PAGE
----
Thursday, July 2, 2009

Chapter Review: RIN-NE, chapter 10

Since I've gone a full ten chapters into reviewing Rumiko Takahashi's newest series, RIN-NE, I think I'll discontinue my weekly reviews. While I'll still be reading along, this will allow me to focus more on volume reviews of manga, graphic novels and, soon enough, manhwa. Hopefully, I'll be able to review RIN-NE in its collected volume form later this year.

The story: This week's chapter, "Reunion," is a continuation of the story from the past two weeks. Rinne and Sakura are trying their best to help an ochimusha cross over into the afterlife, but he's held back by his obsession with his lady, Hime, who he has spent hundreds of years looking for. Hoping that their classmate Kaori might be the soldier's long-lost Hime, they have her look into the ungaikyo mirror, which shows one's past lives. Unfortunately, Kaori wasn't Hime in a past life. Following up on the one lead they have, they're surprised to find out just who was Hime in a past life.

Reaction: Reincarnation is a funny thing -- you could have been anything from a grasshopper, another person or, like in this week's chapter, a sea turtle in your past life. When the mystery of Hime was finally solved, I can't say I didn't enjoy the twist. Thankfully, everything is resolved and the ochimusha has a happy ending. Of course, I also liked the ending with Rinne and Sakura sharing lunch; it was a sweet moment.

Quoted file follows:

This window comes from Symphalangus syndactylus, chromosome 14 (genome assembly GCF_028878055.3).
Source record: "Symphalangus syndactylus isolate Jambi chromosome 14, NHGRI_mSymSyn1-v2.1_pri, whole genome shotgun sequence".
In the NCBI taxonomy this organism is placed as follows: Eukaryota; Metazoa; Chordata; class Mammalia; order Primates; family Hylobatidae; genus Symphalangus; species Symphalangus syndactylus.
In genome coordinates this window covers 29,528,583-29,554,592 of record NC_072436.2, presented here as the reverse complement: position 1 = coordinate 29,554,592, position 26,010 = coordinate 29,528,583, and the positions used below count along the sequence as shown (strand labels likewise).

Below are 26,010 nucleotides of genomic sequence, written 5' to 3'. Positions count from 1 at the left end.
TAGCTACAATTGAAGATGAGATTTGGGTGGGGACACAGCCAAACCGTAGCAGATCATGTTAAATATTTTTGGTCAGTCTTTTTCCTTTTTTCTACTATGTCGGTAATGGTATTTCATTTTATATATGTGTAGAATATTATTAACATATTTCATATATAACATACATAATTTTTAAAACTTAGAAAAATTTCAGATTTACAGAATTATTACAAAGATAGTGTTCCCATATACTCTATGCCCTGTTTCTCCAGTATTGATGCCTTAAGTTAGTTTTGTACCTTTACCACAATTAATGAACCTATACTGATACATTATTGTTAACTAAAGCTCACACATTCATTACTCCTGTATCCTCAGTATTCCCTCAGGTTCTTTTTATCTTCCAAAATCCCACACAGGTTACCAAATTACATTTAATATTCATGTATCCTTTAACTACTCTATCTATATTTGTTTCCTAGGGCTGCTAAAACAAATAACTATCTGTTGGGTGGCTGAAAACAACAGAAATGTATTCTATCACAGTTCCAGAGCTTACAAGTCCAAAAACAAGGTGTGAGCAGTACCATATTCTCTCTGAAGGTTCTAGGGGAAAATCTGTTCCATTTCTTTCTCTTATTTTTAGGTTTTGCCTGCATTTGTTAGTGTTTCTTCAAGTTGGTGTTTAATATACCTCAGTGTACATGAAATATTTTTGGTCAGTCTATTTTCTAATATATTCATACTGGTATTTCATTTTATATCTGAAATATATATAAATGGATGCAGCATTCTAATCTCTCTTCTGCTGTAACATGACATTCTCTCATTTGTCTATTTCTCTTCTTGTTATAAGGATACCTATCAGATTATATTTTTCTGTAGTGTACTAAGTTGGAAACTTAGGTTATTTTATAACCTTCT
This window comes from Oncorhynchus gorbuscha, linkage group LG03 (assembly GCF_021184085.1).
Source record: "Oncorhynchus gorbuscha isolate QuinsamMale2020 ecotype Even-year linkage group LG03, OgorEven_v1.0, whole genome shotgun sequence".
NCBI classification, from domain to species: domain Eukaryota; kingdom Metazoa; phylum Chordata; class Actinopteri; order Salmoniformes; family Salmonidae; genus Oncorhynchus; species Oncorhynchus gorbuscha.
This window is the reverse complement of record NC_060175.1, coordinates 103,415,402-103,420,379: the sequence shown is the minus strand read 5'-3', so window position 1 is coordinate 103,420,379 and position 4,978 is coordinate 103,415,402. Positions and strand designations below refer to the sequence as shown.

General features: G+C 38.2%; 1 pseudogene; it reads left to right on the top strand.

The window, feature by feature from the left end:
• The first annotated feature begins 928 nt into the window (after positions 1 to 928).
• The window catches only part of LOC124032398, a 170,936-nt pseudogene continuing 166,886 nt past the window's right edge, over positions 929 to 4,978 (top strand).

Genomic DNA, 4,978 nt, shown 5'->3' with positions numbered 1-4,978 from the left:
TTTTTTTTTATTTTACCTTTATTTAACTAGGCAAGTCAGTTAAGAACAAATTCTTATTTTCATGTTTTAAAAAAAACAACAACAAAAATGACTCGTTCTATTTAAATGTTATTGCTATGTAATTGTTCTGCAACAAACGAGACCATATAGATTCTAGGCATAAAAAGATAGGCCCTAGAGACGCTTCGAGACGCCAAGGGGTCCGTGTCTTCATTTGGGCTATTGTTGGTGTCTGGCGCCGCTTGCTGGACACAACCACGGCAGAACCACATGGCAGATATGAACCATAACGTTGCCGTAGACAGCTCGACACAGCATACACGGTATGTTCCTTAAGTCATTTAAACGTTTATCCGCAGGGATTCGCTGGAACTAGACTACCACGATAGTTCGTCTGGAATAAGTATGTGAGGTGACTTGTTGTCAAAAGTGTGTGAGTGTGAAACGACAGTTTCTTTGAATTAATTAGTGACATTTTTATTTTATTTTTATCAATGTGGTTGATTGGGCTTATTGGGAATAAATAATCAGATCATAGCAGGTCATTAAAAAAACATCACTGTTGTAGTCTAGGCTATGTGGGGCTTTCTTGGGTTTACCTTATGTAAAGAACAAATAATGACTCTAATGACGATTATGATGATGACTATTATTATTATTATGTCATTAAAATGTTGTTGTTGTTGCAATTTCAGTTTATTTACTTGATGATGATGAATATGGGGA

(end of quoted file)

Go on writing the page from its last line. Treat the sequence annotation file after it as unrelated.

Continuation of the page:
Deep thoughts: While Rinne's money troubles are laughable, it reminded me of an article I read earlier today. The article, published yesterday in the New York Times, interviewed several young people about the protests in Japan regarding the economy, unemployment and other social services. As an American, it's hard for me to imagine not being able to protest. However, in Japan, things are very different. And, while it isn't necessarily illegal to protest, it's highly discouraged and people have to be trained in order to learn just how to protest. So, while Rinne has his money troubles, they seem to pale in comparison to what people my age in Japan are dealing with when it comes to the recession and high unemployment.

Artwork: While Takahashi has a very distinctive style, I was pleasantly surprised to see some realism in this week's chapter. In one scene, there's a very lifelike sea turtle; it's a nice change-up to the usual cartoonish animals she has drawn in the past. I also enjoyed the dark reactions Rinne had when learning just how much it cost to use the ungaikyo mirror!

The verdict: Highly recommended. I like where this story is going. While I'm sure it'll be another long, drawn-out series from Takahashi, I think it's finally grown on me enough to want to keep reading along for now. Here's to hoping she keeps it interesting and entertaining! RIN-NE is serialized online by Viz and can be read here.

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